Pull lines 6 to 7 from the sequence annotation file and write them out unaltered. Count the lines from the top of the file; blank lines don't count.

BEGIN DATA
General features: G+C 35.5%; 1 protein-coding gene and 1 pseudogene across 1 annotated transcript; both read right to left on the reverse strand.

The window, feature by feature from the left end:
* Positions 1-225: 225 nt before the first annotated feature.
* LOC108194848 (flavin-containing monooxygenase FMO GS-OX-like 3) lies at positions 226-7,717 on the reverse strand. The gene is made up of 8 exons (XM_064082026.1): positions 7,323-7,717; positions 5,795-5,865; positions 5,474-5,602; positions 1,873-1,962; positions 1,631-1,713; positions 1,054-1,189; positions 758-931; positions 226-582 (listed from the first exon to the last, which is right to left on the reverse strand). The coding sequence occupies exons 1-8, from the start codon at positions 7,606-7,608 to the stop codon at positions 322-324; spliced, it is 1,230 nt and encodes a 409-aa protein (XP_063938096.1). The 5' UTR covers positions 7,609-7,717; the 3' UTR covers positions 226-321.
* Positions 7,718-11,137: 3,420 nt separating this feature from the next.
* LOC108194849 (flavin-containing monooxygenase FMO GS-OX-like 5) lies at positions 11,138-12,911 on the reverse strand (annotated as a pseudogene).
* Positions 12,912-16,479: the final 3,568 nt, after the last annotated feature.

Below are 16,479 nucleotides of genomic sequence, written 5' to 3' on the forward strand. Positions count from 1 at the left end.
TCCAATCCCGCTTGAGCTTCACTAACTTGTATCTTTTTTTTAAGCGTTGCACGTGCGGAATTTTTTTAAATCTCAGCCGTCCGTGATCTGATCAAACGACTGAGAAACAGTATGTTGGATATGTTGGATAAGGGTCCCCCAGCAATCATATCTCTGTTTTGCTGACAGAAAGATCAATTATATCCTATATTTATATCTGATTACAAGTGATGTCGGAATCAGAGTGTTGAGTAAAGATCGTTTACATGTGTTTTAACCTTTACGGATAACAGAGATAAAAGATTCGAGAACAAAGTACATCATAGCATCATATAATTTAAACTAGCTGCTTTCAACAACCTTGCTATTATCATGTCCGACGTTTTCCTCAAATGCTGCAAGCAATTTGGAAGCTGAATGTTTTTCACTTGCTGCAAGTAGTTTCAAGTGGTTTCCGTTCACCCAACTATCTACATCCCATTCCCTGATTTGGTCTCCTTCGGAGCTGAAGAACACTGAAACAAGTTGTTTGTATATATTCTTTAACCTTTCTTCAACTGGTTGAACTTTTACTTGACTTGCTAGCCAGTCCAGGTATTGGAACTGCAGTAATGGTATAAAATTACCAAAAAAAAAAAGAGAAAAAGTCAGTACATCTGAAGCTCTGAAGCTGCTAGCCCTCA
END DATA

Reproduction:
* LOC108194849 (flavin-containing monooxygenase FMO GS-OX-like 5) lies at positions 11,138-12,911 on the reverse strand (annotated as a pseudogene).
* Positions 12,912-16,479: the final 3,568 nt, after the last annotated feature.